Friday, June 29, 2012
Lighting Jewelry Simply and Effectively
- LiteDisc® Holder
- LitePanel® Fabric White/Silver 39 x 39 inch
- LitePanel® 39 x 39 inch Aluminum Frame
- LiteStand: extra large
- StarLite®: small digital kit
Lighting and photographing jewelry is one of the more challenging endeavors in studio photography for a couple of reasons.
First, you need to be able to bring your camera in close enough to capture the essence and details of the jewelry you're photographing. And secondly, you need to be able to light the jewelry naturally, while simultaneously controlling and modifying reflections, which can be very unwieldy.
This lesson explores some basic studio techniques for capturing the charm and craftsmanship of fine jewelry.
(Click on any thumbnail image below for an enlarged view.)
- The Presentation
- The Before Shot
- Throwing Soft Light
- Adjusting Reflective Shapes
- Bouncing Light from the Main
- Adding Sparkle
- Adding Color
For this lesson, we wanted to demonstrate how to go about lighting and photographing jewelry using just one light and a couple of reflectors. Our concept was to create a 3/4 overhead view of two wedding bands and an engagement ring propped up in an antique soap dish with course sea salt.
For many jewelry dealers and resellers, it often pays to get creative with props like this for marketing purposes. As any ad agency will tell you, the presentation of a product in marketing collateral is generally more important than the actual product itself.
First, we rolled in a homemade, plywood shooting table, suspended a 4-foot wide roll of white seamless background paper using a ProDuty Support Kit, and clipped the front end of the paper to the table using spring clamps. [figure 1]
We placed the soap dish near the front right corner of the table so that we could have flexibility in positioning our camera and lighting gear. Once we had the rings arranged, we positioned a tripod-mounted digital SLR with a 50mm macro lens attached in close and framed up the shot.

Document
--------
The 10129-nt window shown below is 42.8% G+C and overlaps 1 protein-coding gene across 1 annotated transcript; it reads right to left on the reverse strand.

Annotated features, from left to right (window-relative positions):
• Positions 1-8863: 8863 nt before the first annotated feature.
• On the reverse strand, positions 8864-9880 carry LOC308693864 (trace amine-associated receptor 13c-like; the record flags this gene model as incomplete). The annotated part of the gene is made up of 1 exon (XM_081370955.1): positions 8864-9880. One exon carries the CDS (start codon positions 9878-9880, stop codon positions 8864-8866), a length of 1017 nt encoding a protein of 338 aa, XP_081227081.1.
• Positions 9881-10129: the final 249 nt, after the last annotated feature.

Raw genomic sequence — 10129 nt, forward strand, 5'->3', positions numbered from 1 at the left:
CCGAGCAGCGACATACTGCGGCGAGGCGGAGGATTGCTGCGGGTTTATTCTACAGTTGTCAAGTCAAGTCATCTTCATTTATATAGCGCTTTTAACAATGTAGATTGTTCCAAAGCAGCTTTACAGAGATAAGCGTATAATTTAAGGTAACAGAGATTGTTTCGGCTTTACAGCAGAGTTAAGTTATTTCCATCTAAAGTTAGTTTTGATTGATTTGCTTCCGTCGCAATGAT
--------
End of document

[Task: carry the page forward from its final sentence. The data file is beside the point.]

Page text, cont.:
The Before Shot
For comparison purposes, we first took a fully automatic shot with the built-in flash enabled. [figures 2 & 3]
In the result shot, we noticed a couple of things right away. First, the quality of light was plain and flat. While the rings were illuminated adequately, there was no real sense of depth to the shot, and there was a hard shadow cast in the lower half of the shot.
Secondly, the wide aperture setting [automatically set to f/2.0] on the macro lens caused the depth of field to be so shallow that the cherub holding the soap dish was simply rendered as a big blur.
Throwing Soft Light
The first step in improving the shot was to disable the built-in flash. To illuminate the scene with a softer quality of light, we set up a small Starlite Kit and positioned it at a 135-degree angle to the right of the camera. [figure 4]
Next, we set the exposure mode in the camera to Manual, which would allow us to adjust the aperture setting and shutter settings. We set the aperture to f/10, set the shutter speed to accommodate a good exposure, set the White Balance to 3150K (or Tungsten) to match the color temperature of the Starlite, and took another shot. [figure 5]
With just this one light, we see a big improvement. The shadows are soft and gradual, the lighting on the rings looks more natural, and there is an increased sense of dimension to the shot overall.
However, on closer inspection, we noticed two more things. First, the back of the cherub was overexposed since it was white, reflective, and closest to the soft box. If we kept the light where it was and wanted to maintain the overall exposure, we would need to place a scrim or makeshift gobo ("go-between") in between the cherub and the light to prevent it from being overexposed.
Secondly, we noticed that the bands of the rings looked a little too dark. This is a common situation with rings and other jewelry, as they tend to reflect everything in the room. In the front of the men’s wedding band, you can see the reflection on the soft box, which is quite small in relation to the rest of the reflection. The rest is mostly underexposed ceiling.
Adjusting Reflective Shapes
Instead of settling on that shape and size of reflection, we decided to reposition the soft box to see how it would affect both the reflection in the rings, as well as the exposure on the cherub’s back.